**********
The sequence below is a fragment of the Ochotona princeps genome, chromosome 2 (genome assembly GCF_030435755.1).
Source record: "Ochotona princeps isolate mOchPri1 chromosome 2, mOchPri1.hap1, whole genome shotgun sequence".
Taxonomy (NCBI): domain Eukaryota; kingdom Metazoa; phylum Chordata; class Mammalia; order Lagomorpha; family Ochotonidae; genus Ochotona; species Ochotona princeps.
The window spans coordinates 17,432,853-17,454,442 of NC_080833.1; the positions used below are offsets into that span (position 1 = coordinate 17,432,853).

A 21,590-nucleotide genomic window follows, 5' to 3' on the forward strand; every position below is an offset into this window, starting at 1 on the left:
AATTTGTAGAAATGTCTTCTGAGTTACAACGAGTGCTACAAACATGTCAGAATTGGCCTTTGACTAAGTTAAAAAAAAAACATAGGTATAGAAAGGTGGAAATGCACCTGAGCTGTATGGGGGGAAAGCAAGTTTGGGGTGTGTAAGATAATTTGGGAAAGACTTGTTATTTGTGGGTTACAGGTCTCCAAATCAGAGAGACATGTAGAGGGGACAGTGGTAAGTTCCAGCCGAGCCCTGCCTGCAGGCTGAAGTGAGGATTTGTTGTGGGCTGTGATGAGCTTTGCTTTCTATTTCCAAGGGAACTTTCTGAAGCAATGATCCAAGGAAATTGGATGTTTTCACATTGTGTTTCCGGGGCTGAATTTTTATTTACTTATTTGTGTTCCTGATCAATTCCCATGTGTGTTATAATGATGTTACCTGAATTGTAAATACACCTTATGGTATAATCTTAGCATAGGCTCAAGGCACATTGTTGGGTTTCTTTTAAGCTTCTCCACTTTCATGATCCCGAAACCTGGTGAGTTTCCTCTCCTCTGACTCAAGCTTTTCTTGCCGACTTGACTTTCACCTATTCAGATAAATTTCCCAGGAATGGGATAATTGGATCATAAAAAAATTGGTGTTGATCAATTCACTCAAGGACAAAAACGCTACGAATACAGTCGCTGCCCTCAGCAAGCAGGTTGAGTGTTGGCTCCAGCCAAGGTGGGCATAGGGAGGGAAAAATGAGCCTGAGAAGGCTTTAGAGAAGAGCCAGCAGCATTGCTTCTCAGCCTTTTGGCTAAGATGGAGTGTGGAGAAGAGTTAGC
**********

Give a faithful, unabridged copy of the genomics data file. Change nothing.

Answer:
The sequence below is a fragment of the Ochotona princeps genome, chromosome 2 (genome assembly GCF_030435755.1).
Source record: "Ochotona princeps isolate mOchPri1 chromosome 2, mOchPri1.hap1, whole genome shotgun sequence".
Taxonomy (NCBI): domain Eukaryota; kingdom Metazoa; phylum Chordata; class Mammalia; order Lagomorpha; family Ochotonidae; genus Ochotona; species Ochotona princeps.
The window spans coordinates 17,432,853-17,454,442 of NC_080833.1; the positions used below are offsets into that span (position 1 = coordinate 17,432,853).

A 21,590-nucleotide genomic window follows, 5' to 3' on the forward strand; every position below is an offset into this window, starting at 1 on the left:
AATTTGTAGAAATGTCTTCTGAGTTACAACGAGTGCTACAAACATGTCAGAATTGGCCTTTGACTAAGTTAAAAAAAAAACATAGGTATAGAAAGGTGGAAATGCACCTGAGCTGTATGGGGGGAAAGCAAGTTTGGGGTGTGTAAGATAATTTGGGAAAGACTTGTTATTTGTGGGTTACAGGTCTCCAAATCAGAGAGACATGTAGAGGGGACAGTGGTAAGTTCCAGCCGAGCCCTGCCTGCAGGCTGAAGTGAGGATTTGTTGTGGGCTGTGATGAGCTTTGCTTTCTATTTCCAAGGGAACTTTCTGAAGCAATGATCCAAGGAAATTGGATGTTTTCACATTGTGTTTCCGGGGCTGAATTTTTATTTACTTATTTGTGTTCCTGATCAATTCCCATGTGTGTTATAATGATGTTACCTGAATTGTAAATACACCTTATGGTATAATCTTAGCATAGGCTCAAGGCACATTGTTGGGTTTCTTTTAAGCTTCTCCACTTTCATGATCCCGAAACCTGGTGAGTTTCCTCTCCTCTGACTCAAGCTTTTCTTGCCGACTTGACTTTCACCTATTCAGATAAATTTCCCAGGAATGGGATAATTGGATCATAAAAAAATTGGTGTTGATCAATTCACTCAAGGACAAAAACGCTACGAATACAGTCGCTGCCCTCAGCAAGCAGGTTGAGTGTTGGCTCCAGCCAAGGTGGGCATAGGGAGGGAAAAATGAGCCTGAGAAGGCTTTAGAGAAGAGCCAGCAGCATTGCTTCTCAGCCTTTTGGCTAAGATGGAGTGTGGAGAAGAGTTAGC